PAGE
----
Key Economic Metrics Summary (from 10K dated August 13, 2019)
CONCLUSION: Selling at less than 10x earnings estimates for the fiscal year ending 6/20 and under 10x trailing twelve month EBITDA, EAT is reasonably priced statistically. The problem is that they are operating in a very competitive segment and continuously challenged to differentiate their commodity. They’ve done a credible job of controlling expenses, at the same time improving customer satisfaction, as evidenced by steadily improving comp sales. On the other side of the coin, typical of most publicly held restaurant companies, the growth of off-premise activity makes “dine-in” traffic comparisons even more negative than reported. Considering that off-premise is the primary source of sales growth, there are still too many restaurants out there and far too much square footage. It’s no accident that the best sales performance is coming from the small box (delivering)operators such as Wingstop and Domino’s. The 3.7% yield here is secure, the earnings improvement this year from their recent acquisition can likely be extended in fiscal ’21, but it is hard to see above average growth from there. They’ve already bought back a lot of stock, and the balance sheet leverage is fairly high (though it could be pushed further). Absent a catalyst that we cannot foresee, we don’t know why EAT would outperform the industry or the market on the upside.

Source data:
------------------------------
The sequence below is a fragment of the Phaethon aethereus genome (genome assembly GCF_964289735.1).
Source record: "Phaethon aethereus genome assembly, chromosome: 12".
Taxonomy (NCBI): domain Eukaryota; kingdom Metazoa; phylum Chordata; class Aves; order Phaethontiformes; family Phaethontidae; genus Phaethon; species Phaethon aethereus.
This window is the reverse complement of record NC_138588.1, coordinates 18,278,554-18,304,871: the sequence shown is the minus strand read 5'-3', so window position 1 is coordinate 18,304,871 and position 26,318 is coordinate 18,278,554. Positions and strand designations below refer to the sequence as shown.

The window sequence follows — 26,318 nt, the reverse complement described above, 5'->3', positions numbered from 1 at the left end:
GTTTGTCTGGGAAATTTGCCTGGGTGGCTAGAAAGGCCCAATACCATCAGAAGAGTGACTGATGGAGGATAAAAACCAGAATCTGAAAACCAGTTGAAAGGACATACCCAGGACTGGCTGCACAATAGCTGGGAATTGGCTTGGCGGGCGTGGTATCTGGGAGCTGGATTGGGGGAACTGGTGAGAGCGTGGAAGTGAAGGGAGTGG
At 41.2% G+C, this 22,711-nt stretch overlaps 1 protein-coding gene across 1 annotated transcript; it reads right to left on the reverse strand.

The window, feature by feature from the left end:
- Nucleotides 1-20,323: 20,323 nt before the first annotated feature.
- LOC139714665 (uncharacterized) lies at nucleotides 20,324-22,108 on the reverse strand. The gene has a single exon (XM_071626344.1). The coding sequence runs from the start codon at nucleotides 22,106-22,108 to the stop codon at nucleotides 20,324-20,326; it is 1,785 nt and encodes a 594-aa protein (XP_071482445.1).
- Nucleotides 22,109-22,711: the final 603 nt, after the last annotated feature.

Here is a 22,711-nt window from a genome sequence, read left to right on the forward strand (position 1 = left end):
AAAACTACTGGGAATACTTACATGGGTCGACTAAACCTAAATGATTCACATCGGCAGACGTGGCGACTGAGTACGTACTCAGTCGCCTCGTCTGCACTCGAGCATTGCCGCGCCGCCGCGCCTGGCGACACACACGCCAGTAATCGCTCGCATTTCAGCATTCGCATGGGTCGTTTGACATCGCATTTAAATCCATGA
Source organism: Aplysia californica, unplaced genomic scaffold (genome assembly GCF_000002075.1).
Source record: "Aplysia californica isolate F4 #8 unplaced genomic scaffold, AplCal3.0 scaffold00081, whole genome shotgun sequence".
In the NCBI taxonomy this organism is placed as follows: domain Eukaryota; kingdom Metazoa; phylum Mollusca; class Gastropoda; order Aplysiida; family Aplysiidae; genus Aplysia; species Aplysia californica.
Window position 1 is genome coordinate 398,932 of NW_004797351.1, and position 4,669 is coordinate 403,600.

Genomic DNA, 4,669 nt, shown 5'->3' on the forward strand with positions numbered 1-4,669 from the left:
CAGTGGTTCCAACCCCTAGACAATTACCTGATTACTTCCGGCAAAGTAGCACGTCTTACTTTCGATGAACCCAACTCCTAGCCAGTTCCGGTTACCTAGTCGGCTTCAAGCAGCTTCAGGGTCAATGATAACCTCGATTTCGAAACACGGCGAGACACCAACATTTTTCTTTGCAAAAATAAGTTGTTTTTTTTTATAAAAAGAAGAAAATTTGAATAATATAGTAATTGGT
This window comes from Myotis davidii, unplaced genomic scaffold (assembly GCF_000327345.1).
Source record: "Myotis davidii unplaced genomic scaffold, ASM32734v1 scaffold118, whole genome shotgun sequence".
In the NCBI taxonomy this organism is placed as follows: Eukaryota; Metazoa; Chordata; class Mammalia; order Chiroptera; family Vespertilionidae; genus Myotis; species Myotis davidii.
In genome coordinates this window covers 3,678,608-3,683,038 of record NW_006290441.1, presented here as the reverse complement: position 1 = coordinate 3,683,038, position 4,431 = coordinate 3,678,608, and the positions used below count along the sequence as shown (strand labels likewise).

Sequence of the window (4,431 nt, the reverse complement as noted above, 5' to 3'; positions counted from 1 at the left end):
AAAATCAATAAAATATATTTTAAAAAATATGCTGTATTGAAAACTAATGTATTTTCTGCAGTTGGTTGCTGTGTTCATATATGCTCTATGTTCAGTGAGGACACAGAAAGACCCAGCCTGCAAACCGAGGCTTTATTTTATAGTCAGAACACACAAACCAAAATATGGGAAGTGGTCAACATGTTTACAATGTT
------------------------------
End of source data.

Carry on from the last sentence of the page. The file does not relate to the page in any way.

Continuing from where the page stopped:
THE COMPANY: Brinker International, Inc. (EAT), corporate headquarters are located in Dallas, Texas. They own, operate and franchise the Chili’s Grill and Bar (Chili’s) and Maggiano’s Little Italy (Maggiano’s) restaurant concepts.
The Brands: As of August 13, 2019 there are 1,613 Chili’s locations worldwide with 664 being franchised.. Chili’s has been operating restaurants for over 40 years with the first being opened in Dallas, TX. Chili’s original core menu was gourmet burgers, skin-on-fries and frozen margaritas. Today it is known for its gourmet burgers, fajitas and baby back ribs. As of August 13, 2019 there are 52 Maggiano’s locations. Maggiano’s is a full service polished Casual Dining concept offering Italian American cuisine. Average check in fiscal 2019 was $28.66.